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Real Consequences of Hoax Threats, FBI says

The FBI and local law enforcement launch #ThinkBeforeYouPost to deter hoax threats
An FBI agent walks across the street from the Emanuel AME Church following a shooting June 17, 2015, in Charleston, S.C. (Photo: David Goldman, AP)

BRYAN, Texas —

The Federal Bureau of Investigation (FBI) Bryan Resident Agency and local law enforcement hosted a news conference on Sept. 5 to launch #ThinkBeforeYou Post, a public awareness campaign designed to educate the public about the consequences of making hoax threats to schools and other public places. 

Within the last month in the Houston area, the FBI has responded to 20 school hoax threats, according to Edward Michel, the assistant special agent in charge with the Houston FBI. Out of these 20 threats, five have occurred in the Bryan/College Station area.

Despite a person not following through with the threat, the law enforcement wanted to emphasize that there are major consequences to these threats. 

“Although a vast majority of threats are hoaxes, the consequences for individuals who make these threats are real,” said Michel. “Hoax threats are not a joke and if you make these threats you will be held accountable.”

These consequences can be life ruining. A video shown during the news conference showed a college student who jokingly posted a threat and was subsequently arrested by the FBI. According to Bryan police chief, Eric Buske, anyone who makes a threat can be prosecuted and face criminal charges, or at the very least, consequences at school.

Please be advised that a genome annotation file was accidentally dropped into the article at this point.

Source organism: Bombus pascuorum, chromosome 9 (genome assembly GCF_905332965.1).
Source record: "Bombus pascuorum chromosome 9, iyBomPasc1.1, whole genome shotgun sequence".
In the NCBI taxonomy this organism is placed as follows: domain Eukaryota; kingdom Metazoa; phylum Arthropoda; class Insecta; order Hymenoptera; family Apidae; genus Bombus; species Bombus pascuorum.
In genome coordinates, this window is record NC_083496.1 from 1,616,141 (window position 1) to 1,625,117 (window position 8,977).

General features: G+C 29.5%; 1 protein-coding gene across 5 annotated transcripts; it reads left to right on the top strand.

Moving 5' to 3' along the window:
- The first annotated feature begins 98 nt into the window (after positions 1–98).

The FBI and local law enforcement provided guidance on what to do if someone overhears or sees a threat posted online. They stressed the importance of not sharing or retweeting any threats posted on social media, it can cause panic and confusion. If you see or hear a threat notify law enforcement immediately.

“We need the public’s help, we need parents' help, and we need teachers’ help,” said Michel.

Law enforcement agencies are hoping that by spreading awareness that hoax threats have real consequences, and informing the public on how to report these threats, they can push back on this threat epidemic.

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